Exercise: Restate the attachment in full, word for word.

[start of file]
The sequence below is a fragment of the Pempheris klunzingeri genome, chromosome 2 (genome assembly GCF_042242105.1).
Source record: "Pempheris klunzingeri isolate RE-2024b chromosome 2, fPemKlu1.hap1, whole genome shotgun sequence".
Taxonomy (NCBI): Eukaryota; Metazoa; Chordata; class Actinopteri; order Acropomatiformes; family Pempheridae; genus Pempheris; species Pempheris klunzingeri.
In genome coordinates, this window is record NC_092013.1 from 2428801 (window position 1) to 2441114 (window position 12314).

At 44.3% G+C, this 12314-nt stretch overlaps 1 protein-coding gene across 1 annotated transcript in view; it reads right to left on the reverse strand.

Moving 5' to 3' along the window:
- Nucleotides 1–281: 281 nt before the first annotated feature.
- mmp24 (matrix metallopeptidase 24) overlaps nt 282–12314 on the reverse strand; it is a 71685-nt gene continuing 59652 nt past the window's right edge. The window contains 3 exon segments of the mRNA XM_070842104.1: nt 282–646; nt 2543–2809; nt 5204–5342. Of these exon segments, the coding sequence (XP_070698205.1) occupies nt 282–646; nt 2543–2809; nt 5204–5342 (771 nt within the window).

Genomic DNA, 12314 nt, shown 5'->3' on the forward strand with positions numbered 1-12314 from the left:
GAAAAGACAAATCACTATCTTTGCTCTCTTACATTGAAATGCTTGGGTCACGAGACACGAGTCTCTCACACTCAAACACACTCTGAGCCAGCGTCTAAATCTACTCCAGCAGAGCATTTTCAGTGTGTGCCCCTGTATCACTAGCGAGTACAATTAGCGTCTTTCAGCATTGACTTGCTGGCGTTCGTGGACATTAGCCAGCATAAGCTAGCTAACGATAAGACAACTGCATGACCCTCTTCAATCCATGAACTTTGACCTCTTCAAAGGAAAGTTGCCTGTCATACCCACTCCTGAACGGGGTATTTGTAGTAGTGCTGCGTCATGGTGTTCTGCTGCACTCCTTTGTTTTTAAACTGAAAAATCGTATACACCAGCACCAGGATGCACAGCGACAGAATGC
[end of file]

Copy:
The sequence below is a fragment of the Pempheris klunzingeri genome, chromosome 2 (genome assembly GCF_042242105.1).
Source record: "Pempheris klunzingeri isolate RE-2024b chromosome 2, fPemKlu1.hap1, whole genome shotgun sequence".
Taxonomy (NCBI): Eukaryota; Metazoa; Chordata; class Actinopteri; order Acropomatiformes; family Pempheridae; genus Pempheris; species Pempheris klunzingeri.
In genome coordinates, this window is record NC_092013.1 from 2428801 (window position 1) to 2441114 (window position 12314).

At 44.3% G+C, this 12314-nt stretch overlaps 1 protein-coding gene across 1 annotated transcript in view; it reads right to left on the reverse strand.

Moving 5' to 3' along the window:
- Nucleotides 1–281: 281 nt before the first annotated feature.
- mmp24 (matrix metallopeptidase 24) overlaps nt 282–12314 on the reverse strand; it is a 71685-nt gene continuing 59652 nt past the window's right edge. The window contains 3 exon segments of the mRNA XM_070842104.1: nt 282–646; nt 2543–2809; nt 5204–5342. Of these exon segments, the coding sequence (XP_070698205.1) occupies nt 282–646; nt 2543–2809; nt 5204–5342 (771 nt within the window).

Genomic DNA, 12314 nt, shown 5'->3' on the forward strand with positions numbered 1-12314 from the left:
GAAAAGACAAATCACTATCTTTGCTCTCTTACATTGAAATGCTTGGGTCACGAGACACGAGTCTCTCACACTCAAACACACTCTGAGCCAGCGTCTAAATCTACTCCAGCAGAGCATTTTCAGTGTGTGCCCCTGTATCACTAGCGAGTACAATTAGCGTCTTTCAGCATTGACTTGCTGGCGTTCGTGGACATTAGCCAGCATAAGCTAGCTAACGATAAGACAACTGCATGACCCTCTTCAATCCATGAACTTTGACCTCTTCAAAGGAAAGTTGCCTGTCATACCCACTCCTGAACGGGGTATTTGTAGTAGTGCTGCGTCATGGTGTTCTGCTGCACTCCTTTGTTTTTAAACTGAAAAATCGTATACACCAGCACCAGGATGCACAGCGACAGAATGC